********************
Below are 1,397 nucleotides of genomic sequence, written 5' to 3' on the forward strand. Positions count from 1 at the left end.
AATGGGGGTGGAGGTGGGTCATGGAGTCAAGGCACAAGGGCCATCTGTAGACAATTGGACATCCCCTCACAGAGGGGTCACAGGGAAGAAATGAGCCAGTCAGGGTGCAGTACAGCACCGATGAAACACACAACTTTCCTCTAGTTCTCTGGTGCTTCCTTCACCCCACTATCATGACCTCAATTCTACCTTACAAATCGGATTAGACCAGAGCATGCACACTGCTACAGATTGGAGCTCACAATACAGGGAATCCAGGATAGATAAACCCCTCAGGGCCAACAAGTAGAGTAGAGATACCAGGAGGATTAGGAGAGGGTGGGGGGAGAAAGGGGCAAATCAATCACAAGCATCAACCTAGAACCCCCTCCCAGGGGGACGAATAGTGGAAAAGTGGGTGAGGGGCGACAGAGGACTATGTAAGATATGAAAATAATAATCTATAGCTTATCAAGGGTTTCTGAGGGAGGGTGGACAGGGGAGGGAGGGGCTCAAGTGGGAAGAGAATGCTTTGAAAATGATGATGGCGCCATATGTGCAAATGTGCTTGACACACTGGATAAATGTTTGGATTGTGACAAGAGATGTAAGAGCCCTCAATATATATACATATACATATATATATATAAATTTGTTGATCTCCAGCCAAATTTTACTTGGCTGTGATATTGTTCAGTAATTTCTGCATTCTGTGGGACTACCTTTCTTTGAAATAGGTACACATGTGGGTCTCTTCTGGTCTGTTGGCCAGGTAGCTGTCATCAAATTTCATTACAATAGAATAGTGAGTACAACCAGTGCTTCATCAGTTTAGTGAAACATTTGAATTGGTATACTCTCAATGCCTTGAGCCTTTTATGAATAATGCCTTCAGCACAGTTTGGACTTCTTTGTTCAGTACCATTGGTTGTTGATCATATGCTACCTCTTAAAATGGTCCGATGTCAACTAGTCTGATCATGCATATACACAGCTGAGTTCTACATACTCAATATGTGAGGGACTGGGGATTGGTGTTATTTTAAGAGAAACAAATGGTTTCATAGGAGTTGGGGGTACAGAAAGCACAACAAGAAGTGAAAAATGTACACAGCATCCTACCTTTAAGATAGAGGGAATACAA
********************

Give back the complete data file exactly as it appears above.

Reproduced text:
Below are 1,397 nucleotides of genomic sequence, written 5' to 3' on the forward strand. Positions count from 1 at the left end.
AATGGGGGTGGAGGTGGGTCATGGAGTCAAGGCACAAGGGCCATCTGTAGACAATTGGACATCCCCTCACAGAGGGGTCACAGGGAAGAAATGAGCCAGTCAGGGTGCAGTACAGCACCGATGAAACACACAACTTTCCTCTAGTTCTCTGGTGCTTCCTTCACCCCACTATCATGACCTCAATTCTACCTTACAAATCGGATTAGACCAGAGCATGCACACTGCTACAGATTGGAGCTCACAATACAGGGAATCCAGGATAGATAAACCCCTCAGGGCCAACAAGTAGAGTAGAGATACCAGGAGGATTAGGAGAGGGTGGGGGGAGAAAGGGGCAAATCAATCACAAGCATCAACCTAGAACCCCCTCCCAGGGGGACGAATAGTGGAAAAGTGGGTGAGGGGCGACAGAGGACTATGTAAGATATGAAAATAATAATCTATAGCTTATCAAGGGTTTCTGAGGGAGGGTGGACAGGGGAGGGAGGGGCTCAAGTGGGAAGAGAATGCTTTGAAAATGATGATGGCGCCATATGTGCAAATGTGCTTGACACACTGGATAAATGTTTGGATTGTGACAAGAGATGTAAGAGCCCTCAATATATATACATATACATATATATATATAAATTTGTTGATCTCCAGCCAAATTTTACTTGGCTGTGATATTGTTCAGTAATTTCTGCATTCTGTGGGACTACCTTTCTTTGAAATAGGTACACATGTGGGTCTCTTCTGGTCTGTTGGCCAGGTAGCTGTCATCAAATTTCATTACAATAGAATAGTGAGTACAACCAGTGCTTCATCAGTTTAGTGAAACATTTGAATTGGTATACTCTCAATGCCTTGAGCCTTTTATGAATAATGCCTTCAGCACAGTTTGGACTTCTTTGTTCAGTACCATTGGTTGTTGATCATATGCTACCTCTTAAAATGGTCCGATGTCAACTAGTCTGATCATGCATATACACAGCTGAGTTCTACATACTCAATATGTGAGGGACTGGGGATTGGTGTTATTTTAAGAGAAACAAATGGTTTCATAGGAGTTGGGGGTACAGAAAGCACAACAAGAAGTGAAAAATGTACACAGCATCCTACCTTTAAGATAGAGGGAATACAA